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Morgan, Horses, and Yoga

Posted by on Mar 14, 2017

Evolution Yoga teacher, Morgan Merrihew would neither admit nor deny that her first name comes from the Morgan horse, that noble breed that was to influence the course of horse breeding in the United States and the world. (It is fun to note here that the first ever Morgan horse was bred in Vermont by Justin Morgan in the 1780s.) But she did concede the she had the horse Jones early on in her life.

As a girl growing up in the Adirondacks, she begged her parents for a horse. She pleaded and strategized. Her parents lived on a couple acres, so she made a budget that included the cost of a horse, a barn, feed, saddle, upkeep, veterinary expenses, etc. The neighbor behind her Nanna’s house had two horses: Georgia and Marco. Morgan got her very first job in that barn, shoveling horseshit. She’d spend hours in winter in the barn with those horses, basking in their presence. She could not get enough of it. But her parents never relented. By the time she hit her teenage years, she realized that her horse dream was not going to be realized.

Until eleven years ago, when she came to Vermont to study psychology at Champlain College. She seized the opportunity to volunteer at CHAMP, Champlain Adaptive Mounted Program in South Hero. CHAMP is a therapeutic riding program for children and adults with disabilities. It offers adaptive riding for individuals from the full spectrum of abilities and disabilities.

CHAMP was the perfect outlet for her two great passions: horses and psychology. “Ever time I drove away from CHAMP, I would feel like I was glowing from the inside out. It was so amazing and so easy for me to be there and be present for these folks. In another life, I’d probably have my master’s degrees in social work – this work is like my master’s degree.”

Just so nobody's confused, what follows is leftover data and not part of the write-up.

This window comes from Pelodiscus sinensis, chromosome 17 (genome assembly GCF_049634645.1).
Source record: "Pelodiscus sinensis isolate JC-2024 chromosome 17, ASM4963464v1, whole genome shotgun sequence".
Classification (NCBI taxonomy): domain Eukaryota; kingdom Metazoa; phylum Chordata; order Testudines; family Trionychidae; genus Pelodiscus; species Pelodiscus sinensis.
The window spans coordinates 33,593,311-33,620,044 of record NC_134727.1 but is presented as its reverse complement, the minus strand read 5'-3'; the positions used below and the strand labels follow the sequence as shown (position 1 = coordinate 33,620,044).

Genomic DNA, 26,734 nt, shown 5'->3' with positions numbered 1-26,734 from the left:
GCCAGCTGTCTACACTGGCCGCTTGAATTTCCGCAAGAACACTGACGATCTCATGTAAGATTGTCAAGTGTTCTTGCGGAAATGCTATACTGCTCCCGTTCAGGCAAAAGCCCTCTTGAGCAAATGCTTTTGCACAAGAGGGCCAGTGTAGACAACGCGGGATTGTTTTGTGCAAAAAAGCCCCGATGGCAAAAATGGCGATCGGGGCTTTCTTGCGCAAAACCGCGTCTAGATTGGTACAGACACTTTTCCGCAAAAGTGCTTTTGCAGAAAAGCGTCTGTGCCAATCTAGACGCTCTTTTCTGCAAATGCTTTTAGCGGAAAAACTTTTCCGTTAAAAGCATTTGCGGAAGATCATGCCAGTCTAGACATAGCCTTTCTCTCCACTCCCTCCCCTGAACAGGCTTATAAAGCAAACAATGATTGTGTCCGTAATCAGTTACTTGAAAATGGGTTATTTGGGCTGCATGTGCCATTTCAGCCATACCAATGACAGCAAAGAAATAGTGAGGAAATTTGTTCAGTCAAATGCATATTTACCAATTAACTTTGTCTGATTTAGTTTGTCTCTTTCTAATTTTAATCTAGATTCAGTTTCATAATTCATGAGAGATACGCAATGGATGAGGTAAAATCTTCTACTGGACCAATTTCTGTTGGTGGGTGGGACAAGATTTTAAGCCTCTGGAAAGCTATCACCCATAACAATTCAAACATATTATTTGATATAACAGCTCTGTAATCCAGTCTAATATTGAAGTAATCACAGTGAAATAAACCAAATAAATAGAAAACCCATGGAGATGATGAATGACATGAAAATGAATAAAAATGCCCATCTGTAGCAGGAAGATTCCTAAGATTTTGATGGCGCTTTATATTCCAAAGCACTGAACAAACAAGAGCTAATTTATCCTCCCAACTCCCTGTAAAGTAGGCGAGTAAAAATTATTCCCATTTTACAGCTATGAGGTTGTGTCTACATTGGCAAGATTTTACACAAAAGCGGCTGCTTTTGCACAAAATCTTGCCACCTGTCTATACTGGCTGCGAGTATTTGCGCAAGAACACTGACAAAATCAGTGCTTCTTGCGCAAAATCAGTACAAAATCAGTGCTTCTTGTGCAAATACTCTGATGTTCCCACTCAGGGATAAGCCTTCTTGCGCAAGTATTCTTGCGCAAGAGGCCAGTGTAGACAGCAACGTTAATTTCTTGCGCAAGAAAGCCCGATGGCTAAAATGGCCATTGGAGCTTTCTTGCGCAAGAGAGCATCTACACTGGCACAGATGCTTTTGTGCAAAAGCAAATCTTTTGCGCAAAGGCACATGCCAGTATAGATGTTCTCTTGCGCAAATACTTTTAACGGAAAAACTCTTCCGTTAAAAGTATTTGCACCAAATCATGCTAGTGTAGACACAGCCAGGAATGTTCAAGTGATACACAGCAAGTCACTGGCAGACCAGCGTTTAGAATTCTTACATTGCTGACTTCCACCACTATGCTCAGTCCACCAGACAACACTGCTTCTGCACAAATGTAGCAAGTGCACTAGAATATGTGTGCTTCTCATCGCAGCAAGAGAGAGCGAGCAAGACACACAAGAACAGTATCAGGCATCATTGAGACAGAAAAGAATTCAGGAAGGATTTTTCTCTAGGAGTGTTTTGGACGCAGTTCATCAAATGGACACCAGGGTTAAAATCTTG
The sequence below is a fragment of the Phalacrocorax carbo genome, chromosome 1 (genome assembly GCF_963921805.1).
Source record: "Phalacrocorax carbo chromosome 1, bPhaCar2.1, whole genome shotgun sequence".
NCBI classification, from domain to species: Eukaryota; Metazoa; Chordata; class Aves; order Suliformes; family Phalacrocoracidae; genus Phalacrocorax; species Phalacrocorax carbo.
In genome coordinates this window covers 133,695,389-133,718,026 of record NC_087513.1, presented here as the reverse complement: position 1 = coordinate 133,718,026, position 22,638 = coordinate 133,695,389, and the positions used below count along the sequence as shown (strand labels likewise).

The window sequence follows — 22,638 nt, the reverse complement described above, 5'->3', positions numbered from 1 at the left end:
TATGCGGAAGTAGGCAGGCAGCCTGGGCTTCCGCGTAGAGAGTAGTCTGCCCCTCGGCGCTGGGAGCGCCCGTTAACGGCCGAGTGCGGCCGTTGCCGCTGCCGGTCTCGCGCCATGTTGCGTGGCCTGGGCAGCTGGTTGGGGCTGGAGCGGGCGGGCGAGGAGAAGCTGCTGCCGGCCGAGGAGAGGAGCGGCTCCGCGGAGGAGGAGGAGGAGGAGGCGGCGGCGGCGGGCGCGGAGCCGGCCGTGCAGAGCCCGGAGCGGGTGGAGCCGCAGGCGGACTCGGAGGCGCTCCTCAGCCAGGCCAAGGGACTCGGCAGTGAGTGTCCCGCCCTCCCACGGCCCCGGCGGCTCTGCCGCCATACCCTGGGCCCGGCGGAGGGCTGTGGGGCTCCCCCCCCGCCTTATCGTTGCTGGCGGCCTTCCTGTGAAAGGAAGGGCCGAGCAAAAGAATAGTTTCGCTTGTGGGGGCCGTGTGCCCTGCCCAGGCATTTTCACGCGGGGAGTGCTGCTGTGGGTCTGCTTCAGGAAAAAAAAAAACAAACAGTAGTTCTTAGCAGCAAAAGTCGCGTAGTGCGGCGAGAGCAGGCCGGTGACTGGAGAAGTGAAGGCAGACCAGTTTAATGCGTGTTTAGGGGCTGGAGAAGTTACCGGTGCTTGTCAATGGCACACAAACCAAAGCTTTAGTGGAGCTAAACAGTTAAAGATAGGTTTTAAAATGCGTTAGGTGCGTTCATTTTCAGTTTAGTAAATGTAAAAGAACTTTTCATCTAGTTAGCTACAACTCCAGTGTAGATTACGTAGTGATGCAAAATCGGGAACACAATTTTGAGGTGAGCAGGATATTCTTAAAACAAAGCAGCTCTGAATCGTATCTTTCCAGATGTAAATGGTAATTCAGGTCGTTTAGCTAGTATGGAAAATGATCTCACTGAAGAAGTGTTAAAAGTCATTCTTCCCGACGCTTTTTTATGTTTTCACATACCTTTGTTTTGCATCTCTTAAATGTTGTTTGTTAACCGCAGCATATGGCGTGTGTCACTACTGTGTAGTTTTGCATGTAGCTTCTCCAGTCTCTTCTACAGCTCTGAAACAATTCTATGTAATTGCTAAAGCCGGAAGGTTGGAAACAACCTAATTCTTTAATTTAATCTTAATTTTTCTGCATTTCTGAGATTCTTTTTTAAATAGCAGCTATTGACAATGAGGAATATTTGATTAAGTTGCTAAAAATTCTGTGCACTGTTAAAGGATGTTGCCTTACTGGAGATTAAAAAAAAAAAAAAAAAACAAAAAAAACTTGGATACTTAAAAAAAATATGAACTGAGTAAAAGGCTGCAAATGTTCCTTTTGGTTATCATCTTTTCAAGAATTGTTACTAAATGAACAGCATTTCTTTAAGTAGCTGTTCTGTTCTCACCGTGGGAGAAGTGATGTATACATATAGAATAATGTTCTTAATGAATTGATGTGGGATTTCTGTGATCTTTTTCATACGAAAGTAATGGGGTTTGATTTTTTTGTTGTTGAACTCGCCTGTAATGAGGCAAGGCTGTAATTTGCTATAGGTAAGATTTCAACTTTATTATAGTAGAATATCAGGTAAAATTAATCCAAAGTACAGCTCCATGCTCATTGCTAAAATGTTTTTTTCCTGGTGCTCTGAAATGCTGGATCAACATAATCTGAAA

Morgan further describes her experience at CHAMP: “I have seen people go from a wheelchair to the back of a horse. Helping the physically disabled overcome their limits is pretty magical. The presence and strength and horses can give people is incredible. At CHAMP, participants become riders—not patients or clients, or students or handicapped people, they are just riders. Taking the rider label removes so many other things. You’re just a rider; the horse knows you as a rider. The horse doesn’t care if you can speak or not, if you can walk or tie your shoes.”

Yoga affords the same kinds of opportunities for connection. The Sanskrit word yoga translates as union. “Yoga gives you the opportunity to connect to yourself in a therapeutic way.” By learning to let go of limiting thoughts, practitioners (yogis—another label that removes inhibitions), learn to honor and even celebrate their abilities in the moment.

Morgan has been practicing yoga for eight years. “I got confused in college,” she says. “I stopped going and worked downtown, taking classes and then decided to got to the Kripalu Center to get my yoga teaching certification.” Yoga helped her find her calling.

“One night, for fun, I Googled yoga and horse,” she laughs. “I discovered a training in Canada called Galloping Yoga. Whoa, what is this? Whoa? No way.” (I pointed out to her that she’d just said Whoa twice in once sentence as if she was talking to a horse. We both laughed.) Galloping Yoga uses meditation, breath, asana, and intention to help riders follow their intuition. Beyond learning that their horse reflects their own energy – if you are stressed, the horse will feel stress; if you are fearful, the horse will become afraid – riders learn to align their thoughts, feelings, and actions in order to face challenges and realize their truest intentions. Today Morgan is one of only five certified Galloping Yoga teachers in North America.

This April (April 2 – April 30), Morgan will be leading Yoga and Horseback Riding. “I am really excited to be bringing my ideal situation to the forefront. We will be doing four weeks of themed practice in the studio inspired by instinctual horse characteristics. For example, you need to breathe while you’re doing yoga and while you’re riding, or the horse will sense it. We’ll be working on breathing, centering and balancing, present moment awareness, observation, and we’ll work with the psoas and the hips.” The final class will be held at Livery Stables in Hinesburg for a basic riding session to bring the experience full circle.

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